Loving this black and white girl who came out of the log for the food feast



And big girl again, the green ball of algae she is on is a type of green hair algae that keeps cropping up in my tanks, apparently nobody likes eating it but love picking through it.



A nicely coloured up youngen




solid with back stripe



Another solid colour with tan back stripe


Just hanging out, a DAS and ??? could be a juvi anything


Edited by Baccus
doubled up on photos
  • Like 2
Link to comment
Share on other sites

The green balls are cladophora. Shrimp love picking through it but don't eat it. 

@Baccus you seem to like the same patterns/colours in your chameleons as I do. A tank full of chameleons with this pattern would rival just about any other shrimp in the world. 

Link to comment
Share on other sites

They would certainly keep people on their toes, I would love to know what exactly makes them determine if they are going to be tiger patterned with lots of stripes, or nearly solid coloured with only one or two stripes or the third pattern I often see solid coloured with a solid tan stripe down the back.

I did learn one thing with these guys, don't put them with cherry shrimp. Not because there will be any aggression issues but the simple fact that the chameleons will go with the "status quo" and end up blending in with the cherry shrimp, which was not the original objective of having the two together.

Fishmosy, have you found a particular food that the chameleons just can not resist? Mine will come out eventually for various shrimp pellets and crayfish pellets, occasionally algae wafers and a bit of interest in catfish pellets, but still nothing that I would call going mad over. I would love to find a food that the shrimp will actually beat the snails to, so that I don't get a swarm of snails before I get I a shrimp scrum.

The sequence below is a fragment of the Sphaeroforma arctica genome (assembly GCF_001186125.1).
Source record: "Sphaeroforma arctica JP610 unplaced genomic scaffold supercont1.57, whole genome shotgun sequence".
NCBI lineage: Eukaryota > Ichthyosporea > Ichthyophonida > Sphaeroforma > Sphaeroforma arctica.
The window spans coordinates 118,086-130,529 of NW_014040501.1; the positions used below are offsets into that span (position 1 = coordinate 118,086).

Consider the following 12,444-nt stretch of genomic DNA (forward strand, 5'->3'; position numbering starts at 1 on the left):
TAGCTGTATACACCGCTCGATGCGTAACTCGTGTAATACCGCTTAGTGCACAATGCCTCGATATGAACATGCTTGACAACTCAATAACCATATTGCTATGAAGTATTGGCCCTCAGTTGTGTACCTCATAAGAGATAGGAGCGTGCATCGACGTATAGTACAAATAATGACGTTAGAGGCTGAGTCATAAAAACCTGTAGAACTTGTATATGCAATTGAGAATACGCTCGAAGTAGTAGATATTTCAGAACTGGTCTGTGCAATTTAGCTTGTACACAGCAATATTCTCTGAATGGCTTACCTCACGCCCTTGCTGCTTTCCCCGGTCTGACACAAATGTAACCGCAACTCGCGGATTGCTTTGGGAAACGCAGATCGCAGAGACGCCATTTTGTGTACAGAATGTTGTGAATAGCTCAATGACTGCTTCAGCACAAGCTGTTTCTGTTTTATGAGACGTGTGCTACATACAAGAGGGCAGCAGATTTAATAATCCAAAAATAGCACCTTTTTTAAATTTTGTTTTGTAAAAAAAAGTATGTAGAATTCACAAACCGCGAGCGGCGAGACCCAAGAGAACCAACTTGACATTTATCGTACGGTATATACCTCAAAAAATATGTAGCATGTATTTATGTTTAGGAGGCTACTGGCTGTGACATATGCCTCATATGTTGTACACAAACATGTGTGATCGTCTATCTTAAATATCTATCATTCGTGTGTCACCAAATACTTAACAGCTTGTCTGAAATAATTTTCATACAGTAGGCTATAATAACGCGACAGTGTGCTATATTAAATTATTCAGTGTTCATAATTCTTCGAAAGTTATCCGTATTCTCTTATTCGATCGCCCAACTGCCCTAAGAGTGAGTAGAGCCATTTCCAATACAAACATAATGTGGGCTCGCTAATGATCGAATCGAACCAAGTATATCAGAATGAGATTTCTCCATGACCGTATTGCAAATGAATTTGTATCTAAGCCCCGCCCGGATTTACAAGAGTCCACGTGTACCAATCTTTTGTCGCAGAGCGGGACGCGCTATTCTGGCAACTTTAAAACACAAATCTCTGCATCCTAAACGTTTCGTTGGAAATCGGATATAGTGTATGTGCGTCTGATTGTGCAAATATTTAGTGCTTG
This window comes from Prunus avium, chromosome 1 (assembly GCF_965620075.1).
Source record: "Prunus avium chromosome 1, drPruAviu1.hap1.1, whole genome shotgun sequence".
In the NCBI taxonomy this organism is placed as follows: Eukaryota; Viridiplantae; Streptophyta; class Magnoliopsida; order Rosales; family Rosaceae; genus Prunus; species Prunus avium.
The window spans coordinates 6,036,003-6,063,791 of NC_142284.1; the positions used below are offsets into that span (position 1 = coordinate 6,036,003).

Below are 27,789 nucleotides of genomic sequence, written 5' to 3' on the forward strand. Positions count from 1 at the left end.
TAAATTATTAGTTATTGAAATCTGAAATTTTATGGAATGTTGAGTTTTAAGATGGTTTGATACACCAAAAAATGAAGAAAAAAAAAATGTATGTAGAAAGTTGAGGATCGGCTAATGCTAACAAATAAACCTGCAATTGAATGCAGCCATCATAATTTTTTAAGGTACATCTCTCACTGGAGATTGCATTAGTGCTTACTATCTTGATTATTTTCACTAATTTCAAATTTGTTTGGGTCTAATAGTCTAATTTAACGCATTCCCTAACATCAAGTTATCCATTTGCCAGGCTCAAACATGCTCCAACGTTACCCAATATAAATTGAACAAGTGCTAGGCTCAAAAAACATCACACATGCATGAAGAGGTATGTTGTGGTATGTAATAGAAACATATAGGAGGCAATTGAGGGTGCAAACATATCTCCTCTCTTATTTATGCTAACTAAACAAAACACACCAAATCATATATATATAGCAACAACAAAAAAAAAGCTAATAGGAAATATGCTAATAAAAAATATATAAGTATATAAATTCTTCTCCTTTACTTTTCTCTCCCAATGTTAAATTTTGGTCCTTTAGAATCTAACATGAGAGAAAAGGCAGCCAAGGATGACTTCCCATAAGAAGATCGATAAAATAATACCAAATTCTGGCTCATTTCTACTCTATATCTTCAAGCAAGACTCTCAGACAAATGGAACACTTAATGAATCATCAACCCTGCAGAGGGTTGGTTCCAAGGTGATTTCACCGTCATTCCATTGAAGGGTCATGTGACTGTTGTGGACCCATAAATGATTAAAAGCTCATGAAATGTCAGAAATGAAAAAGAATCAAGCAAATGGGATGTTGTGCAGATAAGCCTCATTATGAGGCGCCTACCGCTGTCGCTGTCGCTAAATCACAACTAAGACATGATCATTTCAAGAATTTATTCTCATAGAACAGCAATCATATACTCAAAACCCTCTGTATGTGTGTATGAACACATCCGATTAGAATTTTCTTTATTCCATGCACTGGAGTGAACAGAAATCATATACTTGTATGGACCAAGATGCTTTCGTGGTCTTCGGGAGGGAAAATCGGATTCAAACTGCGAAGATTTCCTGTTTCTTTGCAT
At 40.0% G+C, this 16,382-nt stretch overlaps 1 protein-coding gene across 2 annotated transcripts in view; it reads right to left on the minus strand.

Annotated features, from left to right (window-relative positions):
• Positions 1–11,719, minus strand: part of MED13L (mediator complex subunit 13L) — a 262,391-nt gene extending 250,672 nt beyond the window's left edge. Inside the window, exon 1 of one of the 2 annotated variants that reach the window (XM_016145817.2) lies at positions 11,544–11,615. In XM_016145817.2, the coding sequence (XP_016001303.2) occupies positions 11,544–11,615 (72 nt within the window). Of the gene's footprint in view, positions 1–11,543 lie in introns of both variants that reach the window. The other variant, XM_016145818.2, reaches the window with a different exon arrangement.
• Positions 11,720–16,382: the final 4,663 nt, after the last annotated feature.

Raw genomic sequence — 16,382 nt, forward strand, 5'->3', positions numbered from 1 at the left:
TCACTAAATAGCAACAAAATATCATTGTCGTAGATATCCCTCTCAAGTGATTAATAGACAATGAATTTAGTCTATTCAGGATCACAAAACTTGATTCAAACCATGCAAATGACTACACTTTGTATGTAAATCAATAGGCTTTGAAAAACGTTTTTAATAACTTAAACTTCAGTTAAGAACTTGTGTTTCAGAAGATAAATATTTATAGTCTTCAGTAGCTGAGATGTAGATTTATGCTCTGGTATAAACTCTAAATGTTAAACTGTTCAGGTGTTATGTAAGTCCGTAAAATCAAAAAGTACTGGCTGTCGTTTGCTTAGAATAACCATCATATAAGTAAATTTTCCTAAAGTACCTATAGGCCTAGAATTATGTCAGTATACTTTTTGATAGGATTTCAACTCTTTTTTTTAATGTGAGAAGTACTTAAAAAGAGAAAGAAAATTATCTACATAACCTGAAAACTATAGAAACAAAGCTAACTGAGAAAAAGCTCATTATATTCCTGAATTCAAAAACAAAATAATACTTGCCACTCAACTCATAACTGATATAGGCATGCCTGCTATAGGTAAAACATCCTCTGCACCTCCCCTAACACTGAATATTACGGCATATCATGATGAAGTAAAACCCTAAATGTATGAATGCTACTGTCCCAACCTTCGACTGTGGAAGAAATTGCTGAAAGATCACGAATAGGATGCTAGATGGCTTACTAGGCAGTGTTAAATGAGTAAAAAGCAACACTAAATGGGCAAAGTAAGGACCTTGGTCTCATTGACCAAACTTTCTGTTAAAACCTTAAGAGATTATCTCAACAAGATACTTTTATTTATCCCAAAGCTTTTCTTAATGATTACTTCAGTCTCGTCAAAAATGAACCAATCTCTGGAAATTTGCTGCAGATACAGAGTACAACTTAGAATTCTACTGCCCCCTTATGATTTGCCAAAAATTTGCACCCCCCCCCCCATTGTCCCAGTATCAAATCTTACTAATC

Link to comment
Share on other sites

No, I'm not aware of any particular food that they will come out for. They love their structure. It's not surprising. In the wild, they have to hide away from many predators, and they are therefore found in the thickest structure. 

Link to comment
Share on other sites

  • 2 weeks later...

I love my chameleon shrimp! They're so good at blending in the only thing you can see is their silvery stripe on the back, when they're really trying to blend in.

Link to comment
Share on other sites

Create an account or sign in to comment

You need to be a member in order to leave a comment

Create an account

Sign up for a new account in our community. It's easy!

Register a new account

Sign in

Already have an account? Sign in here.

Sign In Now

  • Join Our Community!

    Register today, ask questions and share your shrimp and fish tank experiences with us!

  • Must Read SKF Articles

  • Posts

    • sdlTBfanUK
      There isn't much to report on this at the moment, I am 50/50 as to whether this is going to work or not long term. I have seen 2 dead shrimp since adding the new ones and counted about half of the new shrimp bought, that I saw yesterday! This is going to be a long term experiment I guess, the best I hope will happen at this point is that the remaining shrimp survive and reproduce and that new borns born in the tank should be more suited to the environment/water etc. There is an element of the acclimating didn't go as well/to plan as it should with my knowledge/experience, but I did the best I could, so that is what it is! Simon
    • Franks
      How is now the condition of pH?
    • sdlTBfanUK